One of the primary purposes of the US Constitution was to give the government a large amount of control over corporations, while little over the individual. We live in a world today where that has been flipped on it's head. Corporations dictate policy while the average citizen bears the greatest of burdens. This is not the Republic our founding fathers had in mind.
 
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  • #14


a4mula said:
One of the primary purposes of the US Constitution was to give the government a large amount of control over corporations, while little over the individual.

Where in the Constitution does it the government power over corporations? The Constitution was created to be a restraint on government power, the whole of the Constitution is listing things government cannot do.
 
  • #15


AeroFunk said:
the whole of the Constitution is listing things government cannot do.


No. The Constitution lists the powers of the three branches and states in the articles. I have no idea what you are talking about.
 
  • #16


The only part of the Constitution that lists things the government can't do is the bill of rights. The rest of the constitution is a structural document, outlining the structure, functionality, and duties (powers) of the government.

Anyway, yeah, the Constitution doesn't specifically discuss regulating corporations and none of the founding fathers ever mentioned it AFAIK. The US was originally based on a highly free version of capitalism, with the intention to have very little regulation. That wasn't much of an issue back then, as the industrial revolution hadn't happened yet and there was little need to heavily regulate corporations.
 
  • #17


jamesb-uk said:
The BBC is funded by a 'license fee' paid by everyone in the UK who has a television.
The BBC does seem to do a better job than average of limiting the influence of bias, but no organization composed of or run by humans can be completely free of bias.
 
  • #18


jamesb-uk said:
The BBC is funded by a 'license fee' paid by everyone in the UK who has a television. Perhaps you should do some other research as to how it works if you want to know.

Always found that funny. They show as much adverts as other channels but you have to pay the BBC, even if you don't want to watch it.
 
  • #19


Focus said:
Always found that funny. They show as much adverts as other channels but you have to pay the BBC, even if you don't want to watch it.

Adverts?
The BBC gets into trouble whenever they accidentally show e.g. a can of soda in a news segment (without showing ANOTHER can of soda from a competing brand, that is). There are no ads on the BBC.

BBC World is a commercial channel, but that is a separate company (and not available unless you have cable/satellite in the UK, it is not intended for the domestic market)
 
  • #20


a4mula said:
One of the primary purposes of the US Constitution was to give the government a large amount of control over corporations, while little over the individual.
This is untrue to say the least. There is no constitutional distinction between individuals and corporations.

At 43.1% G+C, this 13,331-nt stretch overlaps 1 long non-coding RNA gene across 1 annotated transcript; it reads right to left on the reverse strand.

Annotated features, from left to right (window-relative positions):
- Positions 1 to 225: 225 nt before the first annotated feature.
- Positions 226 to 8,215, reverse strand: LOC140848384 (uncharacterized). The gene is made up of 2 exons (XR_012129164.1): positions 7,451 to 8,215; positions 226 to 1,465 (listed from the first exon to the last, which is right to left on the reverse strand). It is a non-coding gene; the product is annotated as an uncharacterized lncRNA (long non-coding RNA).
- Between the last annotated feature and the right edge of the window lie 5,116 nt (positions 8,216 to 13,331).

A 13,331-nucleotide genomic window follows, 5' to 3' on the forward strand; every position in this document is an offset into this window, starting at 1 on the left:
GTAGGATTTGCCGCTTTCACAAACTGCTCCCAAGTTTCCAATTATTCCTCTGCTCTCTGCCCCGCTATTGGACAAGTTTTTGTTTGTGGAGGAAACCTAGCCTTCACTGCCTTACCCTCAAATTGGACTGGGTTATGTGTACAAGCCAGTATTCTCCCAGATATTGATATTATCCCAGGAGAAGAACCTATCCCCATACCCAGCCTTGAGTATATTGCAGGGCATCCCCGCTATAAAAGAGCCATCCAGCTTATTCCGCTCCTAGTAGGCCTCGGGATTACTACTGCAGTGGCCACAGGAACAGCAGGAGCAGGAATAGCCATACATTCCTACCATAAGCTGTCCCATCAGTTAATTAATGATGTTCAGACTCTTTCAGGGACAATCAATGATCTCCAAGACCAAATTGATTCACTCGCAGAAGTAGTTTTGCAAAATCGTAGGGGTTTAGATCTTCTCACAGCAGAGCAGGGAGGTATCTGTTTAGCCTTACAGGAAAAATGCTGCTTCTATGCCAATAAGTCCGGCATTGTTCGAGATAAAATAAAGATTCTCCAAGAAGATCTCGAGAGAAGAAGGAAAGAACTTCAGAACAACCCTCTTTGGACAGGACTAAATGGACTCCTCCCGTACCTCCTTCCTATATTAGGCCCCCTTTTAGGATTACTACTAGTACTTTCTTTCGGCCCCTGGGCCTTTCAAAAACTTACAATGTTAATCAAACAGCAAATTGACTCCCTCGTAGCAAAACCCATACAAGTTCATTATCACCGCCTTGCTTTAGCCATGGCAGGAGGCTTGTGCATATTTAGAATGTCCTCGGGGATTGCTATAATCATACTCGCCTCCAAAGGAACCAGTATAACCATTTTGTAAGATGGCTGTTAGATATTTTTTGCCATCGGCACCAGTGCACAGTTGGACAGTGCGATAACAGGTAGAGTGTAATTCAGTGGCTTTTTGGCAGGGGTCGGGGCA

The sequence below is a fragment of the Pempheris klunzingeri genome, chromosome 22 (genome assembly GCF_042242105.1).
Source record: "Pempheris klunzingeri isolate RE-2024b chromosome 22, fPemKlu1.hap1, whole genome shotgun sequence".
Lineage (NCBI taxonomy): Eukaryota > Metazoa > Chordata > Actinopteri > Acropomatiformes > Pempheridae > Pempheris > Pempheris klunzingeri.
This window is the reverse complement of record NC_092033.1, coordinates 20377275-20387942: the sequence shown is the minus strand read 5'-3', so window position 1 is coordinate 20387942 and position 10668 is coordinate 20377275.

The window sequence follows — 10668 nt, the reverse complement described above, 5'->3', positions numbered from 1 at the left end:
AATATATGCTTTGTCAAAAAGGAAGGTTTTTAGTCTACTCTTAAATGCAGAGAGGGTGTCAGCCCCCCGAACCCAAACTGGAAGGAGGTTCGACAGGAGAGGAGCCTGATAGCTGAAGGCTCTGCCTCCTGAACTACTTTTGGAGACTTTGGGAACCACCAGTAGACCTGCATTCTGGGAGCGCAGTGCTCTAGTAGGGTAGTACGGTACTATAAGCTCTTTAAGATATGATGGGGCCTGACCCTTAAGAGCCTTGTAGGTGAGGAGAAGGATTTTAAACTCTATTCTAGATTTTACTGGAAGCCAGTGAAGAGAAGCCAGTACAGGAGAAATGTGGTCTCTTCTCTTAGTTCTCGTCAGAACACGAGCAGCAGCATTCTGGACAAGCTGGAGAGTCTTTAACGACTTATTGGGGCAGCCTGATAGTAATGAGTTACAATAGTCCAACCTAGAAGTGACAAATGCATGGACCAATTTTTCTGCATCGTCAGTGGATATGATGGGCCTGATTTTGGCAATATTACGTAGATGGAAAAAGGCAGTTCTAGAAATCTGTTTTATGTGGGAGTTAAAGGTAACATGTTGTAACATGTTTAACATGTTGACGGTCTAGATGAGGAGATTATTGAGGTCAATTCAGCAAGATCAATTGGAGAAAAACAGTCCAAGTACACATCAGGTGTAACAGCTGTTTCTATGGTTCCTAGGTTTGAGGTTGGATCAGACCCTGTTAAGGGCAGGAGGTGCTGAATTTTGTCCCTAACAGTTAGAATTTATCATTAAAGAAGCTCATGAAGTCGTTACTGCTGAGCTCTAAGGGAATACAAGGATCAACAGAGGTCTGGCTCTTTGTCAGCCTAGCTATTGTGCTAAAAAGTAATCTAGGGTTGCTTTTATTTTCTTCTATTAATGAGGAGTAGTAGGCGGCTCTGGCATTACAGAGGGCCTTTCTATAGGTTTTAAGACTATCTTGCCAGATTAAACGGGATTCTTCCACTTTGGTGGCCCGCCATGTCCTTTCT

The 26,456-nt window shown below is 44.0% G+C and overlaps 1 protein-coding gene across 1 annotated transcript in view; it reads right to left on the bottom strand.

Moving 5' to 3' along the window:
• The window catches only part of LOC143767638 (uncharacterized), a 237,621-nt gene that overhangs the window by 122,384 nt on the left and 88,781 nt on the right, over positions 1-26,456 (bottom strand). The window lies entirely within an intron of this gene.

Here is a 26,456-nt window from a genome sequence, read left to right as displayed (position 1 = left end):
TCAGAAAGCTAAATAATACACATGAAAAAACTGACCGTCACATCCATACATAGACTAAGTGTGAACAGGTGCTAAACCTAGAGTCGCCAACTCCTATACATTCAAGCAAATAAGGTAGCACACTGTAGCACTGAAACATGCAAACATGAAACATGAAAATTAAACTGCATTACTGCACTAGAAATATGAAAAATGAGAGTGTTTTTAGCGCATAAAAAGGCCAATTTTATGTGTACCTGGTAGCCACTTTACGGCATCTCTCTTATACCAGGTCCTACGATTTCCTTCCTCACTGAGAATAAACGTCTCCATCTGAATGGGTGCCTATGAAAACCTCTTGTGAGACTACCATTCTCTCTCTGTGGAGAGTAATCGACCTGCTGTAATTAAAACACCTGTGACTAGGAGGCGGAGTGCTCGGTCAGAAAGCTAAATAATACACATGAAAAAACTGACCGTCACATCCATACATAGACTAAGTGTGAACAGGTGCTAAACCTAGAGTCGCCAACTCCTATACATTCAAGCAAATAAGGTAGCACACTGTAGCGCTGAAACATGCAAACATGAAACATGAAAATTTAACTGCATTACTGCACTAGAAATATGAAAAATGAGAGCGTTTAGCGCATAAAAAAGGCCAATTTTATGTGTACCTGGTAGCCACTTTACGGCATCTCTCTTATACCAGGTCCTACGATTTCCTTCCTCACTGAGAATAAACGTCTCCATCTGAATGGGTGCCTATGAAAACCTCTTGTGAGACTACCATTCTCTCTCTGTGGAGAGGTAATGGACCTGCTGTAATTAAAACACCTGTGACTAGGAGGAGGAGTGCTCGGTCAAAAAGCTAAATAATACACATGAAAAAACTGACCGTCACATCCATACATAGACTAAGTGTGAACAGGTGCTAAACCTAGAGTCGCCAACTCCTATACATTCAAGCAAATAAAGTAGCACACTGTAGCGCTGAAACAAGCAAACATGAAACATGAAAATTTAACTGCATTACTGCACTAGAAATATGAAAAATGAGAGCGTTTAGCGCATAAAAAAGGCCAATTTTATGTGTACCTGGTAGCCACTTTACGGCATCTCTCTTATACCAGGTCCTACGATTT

A corporation is just a group of individuals organized to pool resources and delegate decisions.
 
  • #21


jamesb-uk said:
A democracy can only work effectively if the people voting have a clear view of what the politicians are doing. However, the problem arises when the information passes through the media. Most of the media in the UK, and all of the media in the US is not state-funded, so they inevitably do whatever they can to increase the number of people who see what they're saying, by 'hyping-up' the most mundane and insignificant 'controversies'. In the UK, no television or radio stations are allowed to show a bias towards a specific party, but I believe they can in the US, but in all/most countries, the newspapers and the internet are, and all media providers give 'comment' alongside the news. This distorts the information reaching the public, and essentially dictates to many people how to vote. I do not believe in press censorship, but I do think that the media has far too much power for something/someone which/who is unelected. Perhaps the best way to solve this would be to ensure that all forms of media must show all political stories without any bias, but keep the 'comment' in a seperate, clear section. What do you think?
Forcing the media to be unbiased is censorship by definition. I despise media bias as much as anyone, but who would determine whether bias exists or not?

It's not like everyone agrees on what constitutes bias. Gee, let me be the one to determine what is and isn't biased. I'd make Fox News stop being so socialist.:approve:
 
  • #22


I think bias is altering the facts or portraying them in such a way as to make them support your cause.

What I meant to say was that I think it would be better if news (fact) and opinion were seperated, so people could clearly tell what's fact and what's opinion, so people can clearly make their own minds up about what they want to believe, without having it dictated (in a way) to them by the media.
 
  • #23


Seems to depend on what you mean by bias. Bias could mean "to present a specific position" or "to present an [incorrect] position".
 
  • #24


jamesb-uk said:
I think bias is altering the facts or portraying them in such a way as to make them support your cause.